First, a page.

Winamp Logo
Books To Live By… with Mariella Frostrup Podcast Cover
Books To Live By… with Mariella Frostrup Podcast Profile

Books To Live By… with Mariella Frostrup Podcast

English, Literature, 1 season, 6 episodes, 3 hours, 49 minutes
Mariella uncovers surprising stories from the world’s best loved personalities as they talk her through their favourite books.
Episode Artwork

Dougie Poynter

After admiring the many animal artefacts dotted around Dougie’s flat – from a saber-toothed tiger’s skull to glass cases filled with extinct insects - he and Mariella settle down to chat about the McFly star’s favourite books of all time. A whopping three tales are dedicated to one of his biggest interests in life: dinosaurs! Whilst discussing Michael Crichton’s 1990’s fictional classic “Jurassic Park”, his most loved non-fiction book “The Rise and Fall of Dinosaurs” by Stephen Brusatte, and the comical children’s booked he penned with his band mate “The Dinosaur that Pooped a Planet”, Dougie explains how this niche passion extends from a fascination and respect for the wonders of the natural world. Upon being asked what sparked his interest, he recalls being taken by his Mum to the Natural History Museum at the age of 3 and being blown away. They chat more about his childhood, with Dougie revealing the pain that came with his father leaving one day without a trace, and the on-going journey of dealing with that loss. Several of Dougie’s choices allude to his rock and roll lifestyle; he read the notoriously wild anecdotes of the band Mötley Crüe in their book “The Dirt” at a time when he himself was partying dangerously hard as young pop star at the peak of fame. He opens up about his struggles with drink and drug addiction and how he found the road to recovery. Throughout the interview, Mariella and Dougie relive his incredible life story and the books that have punctuated this journey. Dougie’s choices: The book that… … Is my favourite non-fiction book about dinosaurs: “The Rise and Fall of Dinosaurs” by Stephen Brusatte, 2018 …. Is true rock and roll: “The Dirt” by Mötley Crüe, 2001 … Reminds me of the romance and roughness of being on tour: “On The Road” by Jack Kerouac, 1957 … I loved writing: “The Dinosaur That Pooped A Planet” by Tom Fletcher & Dougie Poynter, 2012 … Epitomises my love of dinosaurs: “Jurassic Park” by Michael Crichton, 1990 … Helps me understand our place in the universe: “Sapiens: A Brief History of Humankind” by Yuval Noah Harari, 2011 Presenter and Executive Producer: Mariella Frostrup Producer: Sera Baker Music: Matt Clifford at Music and Voices TBI Media Production for BBC Sounds
6/6/201943 minutes, 31 seconds
Episode Artwork


After winding through the sunny streets of Bristol to the O2, Mariella finds NAO fresh from her sound check in a cosy, dark corner of the venue’s bar. As the pair discuss NAO’s female-focused book choices, they uncover interesting themes from her life. Her astonishing personal story is slowly explored, with NAO discussing her journey from growing up sharing a bed with her siblings, to getting a prestigious scholarship to the Guildhall, becoming a SoundCloud sensation, to starting her own record label - and now having 1 track alone with over 34 million streams on Spotify and a sell out European tour coming to an end. Many of NAO’s book choices focus on histories which remain untold by GCSE syllabuses, from the rule of Chairman Mao in China (Wild Swans by Jung Chang) to the slave trade of Ghana (Homegoing by Yaa Gyasi), often homing in on the inter-generational female narratives that weave through these stories in particular. She talks about the effects of not seeing darker skinned female artists on MTV when she was growing up, and how she’s proud that her presence on the music scene has started to fill that void. She is endearingly surprised when Mariella points out that so many of her book choices also feature other women of colour succeeding against the odds. In short, this interview makes for an illuminating insight to mind and passions of this thoughtful, creative, female fighter. NAO’s choices: The book that… … Takes her back a peaceful place: ‘Half of a Yellow Sun’ by Chimamanda Ngozi Adichie, 2006 ... Broke her heart: ‘Wild Swans’ by Jung Chang, 1991 … She could not put down: ‘A Little Life’ by Hanya Yanangihara, 2015 … She feels every woman should read: “Rushing Woman’s Syndrome’ by Dr Libby Weaver, 2017 … Is her all time favourite: ‘Homegoing’ by Yaa Gyasi, 2016 … Started her love affair with the author: ‘A Thousand Splendid Suns’ by Khaled Hesseini, 2007 Presenter and Executive Producer: Mariella Frostrup Producer: Sera Baker Music: Matt Clifford at Music and Voices TBI Media Production for BBC Sounds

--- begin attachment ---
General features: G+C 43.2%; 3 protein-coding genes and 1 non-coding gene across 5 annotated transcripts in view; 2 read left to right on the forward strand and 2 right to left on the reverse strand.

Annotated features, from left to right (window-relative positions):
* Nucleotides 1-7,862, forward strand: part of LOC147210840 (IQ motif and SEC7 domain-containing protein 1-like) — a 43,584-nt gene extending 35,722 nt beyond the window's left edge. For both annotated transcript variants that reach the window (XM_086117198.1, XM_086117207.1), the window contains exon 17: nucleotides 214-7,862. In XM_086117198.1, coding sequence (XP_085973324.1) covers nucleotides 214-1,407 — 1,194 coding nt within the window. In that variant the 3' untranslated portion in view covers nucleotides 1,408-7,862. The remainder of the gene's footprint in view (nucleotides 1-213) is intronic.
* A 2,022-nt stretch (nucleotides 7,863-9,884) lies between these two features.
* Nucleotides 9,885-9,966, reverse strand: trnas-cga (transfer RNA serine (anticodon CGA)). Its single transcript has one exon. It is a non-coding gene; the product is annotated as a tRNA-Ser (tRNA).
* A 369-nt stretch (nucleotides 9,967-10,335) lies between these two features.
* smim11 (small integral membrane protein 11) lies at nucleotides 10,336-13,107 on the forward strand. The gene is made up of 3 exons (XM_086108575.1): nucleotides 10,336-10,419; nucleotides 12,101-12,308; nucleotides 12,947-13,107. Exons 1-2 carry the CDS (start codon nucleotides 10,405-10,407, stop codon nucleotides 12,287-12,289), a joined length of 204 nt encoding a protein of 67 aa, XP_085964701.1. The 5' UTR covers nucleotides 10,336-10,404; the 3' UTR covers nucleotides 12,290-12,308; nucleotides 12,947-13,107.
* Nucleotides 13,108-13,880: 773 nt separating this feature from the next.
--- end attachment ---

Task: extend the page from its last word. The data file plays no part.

5/23/201936 minutes, 30 seconds
Episode Artwork

Brian Cox

After escaping from the rain in Brian’s tree house hotel, Mariella sets out to discover the books that have shaped the life and brain of Britain’s favourite physicist. As a precursor to listing his choices, Brian explains the important link between the arts and the sciences, explaining how he has always combined the two fields when searching for the answers to the big questions that form the basis of his work: ‘why are we here?, what’s the meaning of life?, how did it all begin?’ This sentiment is visible in the books that Brian discusses: from the creative and futuristic tale ‘Spacecraft 2000 to 2100 AD’ by Stewart Crawley that he first read as a child, to Hofstader’s seminal ‘Godel, Escher and Bach’ which explores how the life works of a mathematician, an artist and a composer combine to produce richer understanding of human existence. Mariella dives into the genius working of Brian’s mind (or at least attempts to), discussing his book choices ‘Cosmos’ by Carl Sagan and ‘General Relativity from A to B’ by Robert Geroch. Together they tackle big topics like religion, the possibility that the universe is eternal (and therefore didn’t begin with the big bang) and why science in an exercise in learning that we’re wrong. The pair engage in a heated debate about the best way to protect the earth from global warming, with Brian arguing we should harvest the resources of other planets such as Mars and zone the earth residential. They also reminisce about Brian’s punk days as a purple-haired teen in Oldham, with Mariella asking if his early interest in physics made him odd. Brian’s choices: The book that… … Is his childhood favourite: ‘Childhood’s End’ by Arthur C Clarke, 1953 ... Inspires him the most: ‘Cosmos’ by Carl Sagan, 1980 … Is his favourite autobiography: ‘Experience’ by Martin Amis, 2000 … Changed how he thinks about physics: ‘General Relativity from A to B’ by Robert Geroch, 1981 … Takes a lifetime to write and a lifetime to understand: ‘Godel, Escher and Bach’ by Douglas Hofstader, 1979 … Inspired his love of space when he was 8 years old: ‘Spacecraft 200 to 2100 AD’ by Stewart Cowley, 1978 Presenter and Executive Producer: Mariella Frostrup Producer: Sera Baker Music: Matt Clifford at Music and Voices TBI Media Production for BBC Sounds